Cold water swimming advice for beachgoers this Winter

Finisterre Founder Tom Kay (Sea Swimmer and volunteer RNLI helm at St Agnes RNLI Lifeboat Station) cautions sea swimmers to beware.

Wild swimming is one of the most exhilarating and beautiful things you can do. But like all things out in the natural world and particularly the water, you must take your safety seriously. Things on my checklist would be weather conditions, both forecast and how it looks at the edge of the water.

In my experience, it is always rougher and colder than it looks from the shore, so if it looks rough, it is very rough!  In the sea, tides and tidal flows are important. In a river, it’s the current. Sounds obvious, but there won’t be any poolside to hold on to when you’re out there, and psychologically it can feel very different in deep, dark water. If you’re worried about this, swimming parallel to the shore/in your depth is a good idea. And if you need a rest, you can just float on your back – the RNLI actually recommend this. 

Going with a buddy is also a good idea and fun as well. And, of course, the right equipment and gear for the job, both when swimming and when you get out of the water. And above all, enjoy it!

Safety precautions:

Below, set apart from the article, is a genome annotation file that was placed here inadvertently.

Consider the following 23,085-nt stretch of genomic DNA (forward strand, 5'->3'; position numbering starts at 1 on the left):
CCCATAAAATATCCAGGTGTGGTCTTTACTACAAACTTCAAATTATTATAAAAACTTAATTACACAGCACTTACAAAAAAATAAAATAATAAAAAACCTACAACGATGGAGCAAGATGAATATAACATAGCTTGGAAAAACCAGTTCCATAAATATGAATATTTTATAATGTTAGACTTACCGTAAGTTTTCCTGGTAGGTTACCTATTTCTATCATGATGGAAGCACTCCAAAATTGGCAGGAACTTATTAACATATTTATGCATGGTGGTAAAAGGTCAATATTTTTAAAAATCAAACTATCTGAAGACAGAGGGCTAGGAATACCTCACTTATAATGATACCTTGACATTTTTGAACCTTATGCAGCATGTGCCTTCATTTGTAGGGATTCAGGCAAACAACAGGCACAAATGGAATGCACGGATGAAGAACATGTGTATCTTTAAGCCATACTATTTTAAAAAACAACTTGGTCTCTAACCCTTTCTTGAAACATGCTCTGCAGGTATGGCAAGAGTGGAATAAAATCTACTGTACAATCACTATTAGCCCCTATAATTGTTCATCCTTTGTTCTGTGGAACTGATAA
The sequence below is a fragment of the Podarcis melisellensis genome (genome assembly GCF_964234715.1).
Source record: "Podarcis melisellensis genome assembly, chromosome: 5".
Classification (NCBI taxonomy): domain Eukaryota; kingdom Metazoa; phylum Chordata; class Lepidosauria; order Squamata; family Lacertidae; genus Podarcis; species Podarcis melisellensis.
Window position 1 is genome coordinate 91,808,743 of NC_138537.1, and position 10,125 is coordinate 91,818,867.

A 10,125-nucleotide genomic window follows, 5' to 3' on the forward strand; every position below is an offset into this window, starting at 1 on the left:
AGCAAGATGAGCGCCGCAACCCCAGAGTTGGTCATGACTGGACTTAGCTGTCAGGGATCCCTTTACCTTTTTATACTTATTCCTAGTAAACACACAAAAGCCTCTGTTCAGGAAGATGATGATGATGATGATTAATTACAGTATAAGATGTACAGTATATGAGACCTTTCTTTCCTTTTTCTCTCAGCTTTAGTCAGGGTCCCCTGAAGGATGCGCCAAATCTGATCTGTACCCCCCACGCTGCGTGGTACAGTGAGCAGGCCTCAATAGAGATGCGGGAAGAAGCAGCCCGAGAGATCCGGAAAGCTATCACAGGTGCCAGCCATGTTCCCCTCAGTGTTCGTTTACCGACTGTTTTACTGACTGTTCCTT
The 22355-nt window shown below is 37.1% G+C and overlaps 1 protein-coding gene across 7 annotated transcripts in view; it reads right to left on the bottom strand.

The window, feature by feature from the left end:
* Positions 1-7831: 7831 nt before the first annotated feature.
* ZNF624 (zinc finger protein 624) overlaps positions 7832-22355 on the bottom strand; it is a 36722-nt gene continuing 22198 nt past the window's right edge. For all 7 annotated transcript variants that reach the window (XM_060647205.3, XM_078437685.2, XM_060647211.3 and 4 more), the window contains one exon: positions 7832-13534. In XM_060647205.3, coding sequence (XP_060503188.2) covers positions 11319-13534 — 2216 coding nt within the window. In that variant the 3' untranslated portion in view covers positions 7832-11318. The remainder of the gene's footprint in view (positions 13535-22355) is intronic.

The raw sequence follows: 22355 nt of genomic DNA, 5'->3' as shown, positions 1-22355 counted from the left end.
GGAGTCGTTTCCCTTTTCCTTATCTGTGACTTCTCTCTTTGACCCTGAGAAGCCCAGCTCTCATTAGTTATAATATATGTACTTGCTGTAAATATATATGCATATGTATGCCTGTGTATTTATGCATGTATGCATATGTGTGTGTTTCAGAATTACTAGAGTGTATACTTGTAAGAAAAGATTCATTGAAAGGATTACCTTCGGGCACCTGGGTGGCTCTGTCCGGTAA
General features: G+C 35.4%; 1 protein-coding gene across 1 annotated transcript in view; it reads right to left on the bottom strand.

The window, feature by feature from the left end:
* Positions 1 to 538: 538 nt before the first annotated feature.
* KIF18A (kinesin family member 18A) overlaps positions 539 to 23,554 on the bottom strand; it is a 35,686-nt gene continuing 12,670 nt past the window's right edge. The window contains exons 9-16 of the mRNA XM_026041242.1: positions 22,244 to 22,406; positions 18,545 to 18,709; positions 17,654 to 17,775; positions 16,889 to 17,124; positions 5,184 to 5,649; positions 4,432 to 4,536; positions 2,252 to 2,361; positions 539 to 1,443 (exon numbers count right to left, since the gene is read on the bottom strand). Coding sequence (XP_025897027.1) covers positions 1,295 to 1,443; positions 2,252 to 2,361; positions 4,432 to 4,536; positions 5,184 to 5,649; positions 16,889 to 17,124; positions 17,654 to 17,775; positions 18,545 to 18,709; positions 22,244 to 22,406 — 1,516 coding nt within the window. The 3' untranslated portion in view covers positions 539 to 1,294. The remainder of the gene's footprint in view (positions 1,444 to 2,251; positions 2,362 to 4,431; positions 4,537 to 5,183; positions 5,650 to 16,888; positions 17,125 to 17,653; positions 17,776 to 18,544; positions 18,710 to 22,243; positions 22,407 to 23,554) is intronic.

1. Speak to a healthcare professional – if it’s your first-time open water swimming or cold water dipping, it is crucial to consult a healthcare professional to discuss the potential dangers of cold water immersion and to ensure you are medically fit. 
  2. Choose a lifeguarded beach at the coast – look for the red and yellow flags and swim between them. If there’s no lifeguard cover, make sure you know where you can enter and exit the water, be aware of your location and any hazards in the area, check the tide times before entering the water and be aware of the currents.
  3. Check the current – Before getting into the water, check the water’s flow first. You can throw in a stick or branch – if it floats off faster than you can swim, you won’t be able to beat the current when returning upstream.